I had a big brother. His name was Melvin. When I was a 2 year old toddler playing with building blocks on the floor he was 13 years old sitting at the piano running his fingers over the keyboard like a pro, playing “Stars and Stripes Forever” and many other classics. I memorized the melodies in my little mind and said to myself, “Someday I am going to play the piano!” Mel taught me to ride a bike. Training wheels were unknown in those days. He ran behind me holding me up as I weaved back and forth over the sidewalk. Then when I came to a stop at the end of the sidewalk I turned around and saw that he was half a block behind me. He had released me when I was balancing on my own. My big brother could do anything. He could kick a football higher than the telephone pole on 61st Avenue. To prove it he kicked the ball so hard it went into the sky, but he lost his balance and sat down hard on the ground and we both
I had a big brother. His name was Melvin. He was a straight A student. I came along 11 years later in the same grade school. The teachers that had taught him remembered him and made a big thing out of me. “Oh, here comes another Hiatt!” I know I disappointed them. Mel was highly disciplined. I was a “happy-go-lucky” kid. Mel was a hard act to follow.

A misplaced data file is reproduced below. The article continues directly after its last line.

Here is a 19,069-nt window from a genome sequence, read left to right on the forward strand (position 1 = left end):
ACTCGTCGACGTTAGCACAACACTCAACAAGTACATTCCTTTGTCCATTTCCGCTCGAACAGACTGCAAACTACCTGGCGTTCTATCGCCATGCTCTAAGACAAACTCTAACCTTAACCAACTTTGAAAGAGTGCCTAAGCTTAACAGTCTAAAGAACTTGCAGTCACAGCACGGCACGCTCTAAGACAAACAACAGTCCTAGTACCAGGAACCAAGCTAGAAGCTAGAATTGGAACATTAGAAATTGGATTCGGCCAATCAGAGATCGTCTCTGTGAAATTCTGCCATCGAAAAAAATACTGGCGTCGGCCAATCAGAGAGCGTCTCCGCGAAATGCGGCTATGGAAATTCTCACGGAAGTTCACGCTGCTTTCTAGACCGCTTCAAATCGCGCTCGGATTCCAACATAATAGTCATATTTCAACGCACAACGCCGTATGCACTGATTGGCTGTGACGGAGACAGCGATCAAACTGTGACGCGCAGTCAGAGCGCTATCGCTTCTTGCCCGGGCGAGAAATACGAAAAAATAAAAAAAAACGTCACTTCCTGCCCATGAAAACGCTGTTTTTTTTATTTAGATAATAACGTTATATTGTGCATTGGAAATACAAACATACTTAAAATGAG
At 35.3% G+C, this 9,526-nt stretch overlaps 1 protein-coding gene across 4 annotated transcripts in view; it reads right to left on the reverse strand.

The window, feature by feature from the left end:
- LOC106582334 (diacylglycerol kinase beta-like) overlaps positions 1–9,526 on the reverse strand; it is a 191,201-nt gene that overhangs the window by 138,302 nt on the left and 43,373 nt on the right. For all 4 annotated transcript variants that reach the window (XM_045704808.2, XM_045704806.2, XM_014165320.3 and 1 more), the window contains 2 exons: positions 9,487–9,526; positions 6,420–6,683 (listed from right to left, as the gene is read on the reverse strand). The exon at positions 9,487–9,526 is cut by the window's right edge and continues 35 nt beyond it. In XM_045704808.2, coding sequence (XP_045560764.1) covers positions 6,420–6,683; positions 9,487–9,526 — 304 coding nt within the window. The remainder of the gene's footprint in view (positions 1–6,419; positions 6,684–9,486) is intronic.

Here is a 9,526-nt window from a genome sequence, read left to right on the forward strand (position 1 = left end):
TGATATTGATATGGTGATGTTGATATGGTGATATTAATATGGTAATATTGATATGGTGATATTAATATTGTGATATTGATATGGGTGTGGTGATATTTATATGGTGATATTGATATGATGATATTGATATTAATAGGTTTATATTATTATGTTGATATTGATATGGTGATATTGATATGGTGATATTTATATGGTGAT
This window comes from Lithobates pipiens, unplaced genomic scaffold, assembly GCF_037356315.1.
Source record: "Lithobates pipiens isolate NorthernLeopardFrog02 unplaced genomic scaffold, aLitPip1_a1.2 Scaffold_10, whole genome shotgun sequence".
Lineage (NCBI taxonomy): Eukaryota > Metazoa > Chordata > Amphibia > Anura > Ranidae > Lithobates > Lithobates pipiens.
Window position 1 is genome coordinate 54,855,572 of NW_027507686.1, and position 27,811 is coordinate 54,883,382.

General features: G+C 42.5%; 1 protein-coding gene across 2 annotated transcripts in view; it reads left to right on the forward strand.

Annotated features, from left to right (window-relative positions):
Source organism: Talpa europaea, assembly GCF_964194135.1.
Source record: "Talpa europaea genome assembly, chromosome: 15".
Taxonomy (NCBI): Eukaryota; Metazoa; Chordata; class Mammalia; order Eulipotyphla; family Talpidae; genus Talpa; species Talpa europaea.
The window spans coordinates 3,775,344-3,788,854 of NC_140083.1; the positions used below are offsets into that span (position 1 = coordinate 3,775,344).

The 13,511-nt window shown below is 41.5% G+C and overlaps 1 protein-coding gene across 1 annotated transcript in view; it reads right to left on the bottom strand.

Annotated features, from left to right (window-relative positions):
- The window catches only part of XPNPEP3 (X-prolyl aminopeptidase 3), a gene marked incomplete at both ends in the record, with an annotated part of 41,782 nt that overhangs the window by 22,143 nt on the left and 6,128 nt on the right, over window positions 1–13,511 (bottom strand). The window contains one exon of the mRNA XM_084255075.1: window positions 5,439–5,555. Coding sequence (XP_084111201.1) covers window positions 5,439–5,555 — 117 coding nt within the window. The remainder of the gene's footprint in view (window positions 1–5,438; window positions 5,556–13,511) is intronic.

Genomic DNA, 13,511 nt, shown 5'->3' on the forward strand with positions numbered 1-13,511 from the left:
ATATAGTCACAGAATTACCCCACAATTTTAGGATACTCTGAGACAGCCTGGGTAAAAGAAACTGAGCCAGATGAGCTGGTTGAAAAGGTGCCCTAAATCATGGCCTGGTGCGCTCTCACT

I had a big brother. His name was Melvin. Most important of all I knew that my big brother was a genuine Christian. When I was about 10 years old, World War II came, and my brother joined the US Navy. Mom read his letters to us. They proved over and again how he maintained his Christian life while others mocked him and how God was watching over him and guiding his path. He served for a while as Chaplain's Assistant and played the organ. The US Navy put him through Purdue University to study aeronautical engineering. Then he graduated just when the war ended. I stood in the street for hours in front of our house waiting for his 1939 Buick to appear. That night Mel slept with me in my bed in the attic. I was 14 years old, I think. We talked a lot. He was concerned about my soul. He wanted to know if I was a real Christian. He asked me how I knew. I didn’t know how to explain it to him so I wept as I said, “ I just know, that’s all!” I always cried easily. Mel was all excited about a beautiful girl named Ruth Alice that he had met in Indiana. He showed me pictures and told me all about her as we laid in bed there in the attic. He was going to marry her.
I always wanted to be like Mel… to follow him as he followed Jesus. We got better acquainted years later even though our paths seldom crossed.
I still have a big brother. His name is Melvin. Last week at 91 years old he moved to his new home in heaven. Today at his church in Seattle they are celebrating his life and ministry. I am 10,000 miles away in Argentina and cannot be there. But one day very soon I’m going to get together again with Mel. I’m going to give him a big Argentine hug and we are going to have plenty of time to talk!
See you soon, Mel!